War Stories 18 (April 2016)

War Stories #18

Ennis pushes through to the end of his gunboat arc and it’s a bit of a chore. Aira doesn’t do well with the second half of the issue, which is where there’s all the action. It’s not exciting action; these characters aren’t sympathetic, they’re obnoxious and annoying and intentionally so. It’s so strange to see Ennis go out of his way to make these characters so unlikable. I wish there were some deeper commentary to it and there may be, but it doesn’t come across.

The strangest thing about the issue is Aira’s art. Not the stuff on the boat, which is confusing and there’s a couple panels where the side of a guy’s head disappears, but some of the long shots in the early part of the issue. If it weren’t so poorly computer colored–War Stories and its digital shading for perspective are the pits–and if it were in black and white, there might be something to it. Aira’s shapes, in the distance, have presence.

I wish someone knew what to do with this comic book. It doesn’t seem like anyone–Avatar, Ennis, Aira–have the slightest idea what War Stories should be doing. It’s a shame.


Send a Gunboat, Part Three: Commence, Commence, Commence; writer, Garth Ennis; artist, Tomas Aira; colorist, Digikore Studios; letterer, Kurt Hathaway; publisher, Avatar Press.

The Flintstones 3 (November 2016)

The Flintstones #3

Wow. It’s beautiful and all, but, wow, what a downer. I mean, the whole thing is just depressing from page three, especially since Pebbles understands The Flintstones exists in a world without any value whatsoever on human life. It’s not hard to see what kind of commentary Russell is making about our modern world, gorgeous Steve Pugh art or not.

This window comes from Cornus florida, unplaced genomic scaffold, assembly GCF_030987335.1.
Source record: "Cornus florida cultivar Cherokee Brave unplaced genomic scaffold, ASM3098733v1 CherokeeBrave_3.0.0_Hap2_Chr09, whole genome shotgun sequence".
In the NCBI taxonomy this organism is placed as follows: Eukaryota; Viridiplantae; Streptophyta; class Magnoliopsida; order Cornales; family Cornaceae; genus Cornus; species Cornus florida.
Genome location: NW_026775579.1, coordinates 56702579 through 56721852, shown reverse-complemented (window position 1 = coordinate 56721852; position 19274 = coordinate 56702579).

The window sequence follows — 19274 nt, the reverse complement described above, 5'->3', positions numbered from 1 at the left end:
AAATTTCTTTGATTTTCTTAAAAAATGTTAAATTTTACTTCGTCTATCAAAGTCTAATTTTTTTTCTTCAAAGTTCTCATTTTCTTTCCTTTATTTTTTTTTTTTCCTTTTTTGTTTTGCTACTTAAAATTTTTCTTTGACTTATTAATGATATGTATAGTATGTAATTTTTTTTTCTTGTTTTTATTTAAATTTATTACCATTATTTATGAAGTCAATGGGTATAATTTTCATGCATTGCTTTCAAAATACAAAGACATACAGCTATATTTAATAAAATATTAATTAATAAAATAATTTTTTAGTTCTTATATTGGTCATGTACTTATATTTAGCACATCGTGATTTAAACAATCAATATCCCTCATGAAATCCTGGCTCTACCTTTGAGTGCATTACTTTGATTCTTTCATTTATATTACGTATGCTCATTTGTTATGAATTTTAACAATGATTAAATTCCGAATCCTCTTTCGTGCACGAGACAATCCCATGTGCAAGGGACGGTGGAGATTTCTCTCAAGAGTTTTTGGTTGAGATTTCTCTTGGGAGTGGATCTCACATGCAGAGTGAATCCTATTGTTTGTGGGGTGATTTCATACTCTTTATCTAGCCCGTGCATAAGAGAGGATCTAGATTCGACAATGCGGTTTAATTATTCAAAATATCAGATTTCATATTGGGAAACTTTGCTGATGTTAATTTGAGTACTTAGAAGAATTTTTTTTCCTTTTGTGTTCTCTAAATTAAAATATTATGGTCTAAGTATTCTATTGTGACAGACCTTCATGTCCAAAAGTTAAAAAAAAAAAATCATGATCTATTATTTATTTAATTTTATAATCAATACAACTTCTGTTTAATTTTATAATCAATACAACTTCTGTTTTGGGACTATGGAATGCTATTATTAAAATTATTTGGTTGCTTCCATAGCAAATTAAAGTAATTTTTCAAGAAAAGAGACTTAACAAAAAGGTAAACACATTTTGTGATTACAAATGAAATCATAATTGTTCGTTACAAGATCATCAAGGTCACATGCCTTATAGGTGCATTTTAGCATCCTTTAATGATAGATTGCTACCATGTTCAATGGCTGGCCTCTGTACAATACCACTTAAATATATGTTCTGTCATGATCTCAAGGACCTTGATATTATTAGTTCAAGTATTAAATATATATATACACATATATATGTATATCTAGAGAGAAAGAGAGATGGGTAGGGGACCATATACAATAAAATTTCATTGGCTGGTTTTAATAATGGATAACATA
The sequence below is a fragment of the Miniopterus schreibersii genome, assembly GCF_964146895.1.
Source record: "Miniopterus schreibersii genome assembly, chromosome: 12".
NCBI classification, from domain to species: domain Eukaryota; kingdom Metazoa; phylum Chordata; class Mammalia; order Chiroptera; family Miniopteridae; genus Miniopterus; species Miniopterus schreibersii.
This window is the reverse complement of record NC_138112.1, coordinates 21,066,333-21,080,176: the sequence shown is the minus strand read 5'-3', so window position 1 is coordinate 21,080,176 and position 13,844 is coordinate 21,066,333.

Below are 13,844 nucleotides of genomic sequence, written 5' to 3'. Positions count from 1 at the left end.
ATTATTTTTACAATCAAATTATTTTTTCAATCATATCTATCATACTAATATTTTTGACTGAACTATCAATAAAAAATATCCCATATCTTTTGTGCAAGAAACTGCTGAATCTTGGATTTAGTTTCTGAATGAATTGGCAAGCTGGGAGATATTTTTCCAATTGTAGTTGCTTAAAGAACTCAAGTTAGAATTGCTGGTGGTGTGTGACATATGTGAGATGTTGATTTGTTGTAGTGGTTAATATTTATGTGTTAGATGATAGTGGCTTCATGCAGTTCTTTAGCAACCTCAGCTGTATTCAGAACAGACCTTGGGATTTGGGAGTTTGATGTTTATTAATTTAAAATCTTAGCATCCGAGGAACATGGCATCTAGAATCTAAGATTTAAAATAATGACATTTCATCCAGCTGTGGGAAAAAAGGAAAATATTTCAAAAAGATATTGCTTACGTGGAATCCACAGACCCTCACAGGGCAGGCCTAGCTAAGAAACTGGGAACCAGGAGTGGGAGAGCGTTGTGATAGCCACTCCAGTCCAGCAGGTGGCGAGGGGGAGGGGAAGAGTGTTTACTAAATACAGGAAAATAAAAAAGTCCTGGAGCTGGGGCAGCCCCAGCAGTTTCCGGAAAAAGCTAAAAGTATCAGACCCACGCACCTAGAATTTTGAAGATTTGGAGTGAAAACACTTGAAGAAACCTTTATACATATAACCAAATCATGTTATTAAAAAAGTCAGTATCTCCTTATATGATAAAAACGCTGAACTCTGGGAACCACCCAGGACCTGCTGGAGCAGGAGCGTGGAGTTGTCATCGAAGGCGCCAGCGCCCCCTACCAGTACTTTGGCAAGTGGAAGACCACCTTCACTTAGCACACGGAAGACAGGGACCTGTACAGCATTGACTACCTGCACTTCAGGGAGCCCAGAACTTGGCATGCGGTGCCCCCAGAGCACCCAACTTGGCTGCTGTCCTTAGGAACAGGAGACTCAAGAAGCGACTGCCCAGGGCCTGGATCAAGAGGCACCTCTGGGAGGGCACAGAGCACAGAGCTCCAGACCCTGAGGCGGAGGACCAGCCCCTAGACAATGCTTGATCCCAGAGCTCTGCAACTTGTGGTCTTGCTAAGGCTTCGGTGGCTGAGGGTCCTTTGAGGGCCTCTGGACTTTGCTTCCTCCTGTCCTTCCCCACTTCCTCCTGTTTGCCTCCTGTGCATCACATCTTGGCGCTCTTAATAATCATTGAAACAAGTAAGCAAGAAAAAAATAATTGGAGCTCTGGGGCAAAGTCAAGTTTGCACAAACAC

Space aliens visit Bedrock and basically destroy the place with their technology. It’s strange for a third issue because the main cast–even though they have important things to do–don’t have much to do as the main cast. Russell’s not building character relationships, he’s not developing anything. If Betty even shows up, she doesn’t have much in the way of lines. Certainly none memorable. Even Fred’s part in the story is only memorable because of how tragic it gets.

It’s kind of a heavy book. Gorgeous, but heavy. It might be too cynical, in fact. Russell’s writing is fine–I suppose the story’s a little light (it’s basically snippets of disaster)–but it’s fine. It’s just so fatalistic I don’t know why I want to read it. There’s better social commentary out there–the Fox News joke is the most obvious and the weakest–and I’m always onboard for Pugh….

But, come on, give the reader a single smile, right? PTSD group sessions don’t lead to smiles, neither does mass murder.


A Space Oddity; writer, Mark Russell; artist, Steve Pugh; colorist, Chris Chuckry; letterer, Dave Sharpe; editors, Brittany Holzherr and Marie Javins; publisher, DC Comics.

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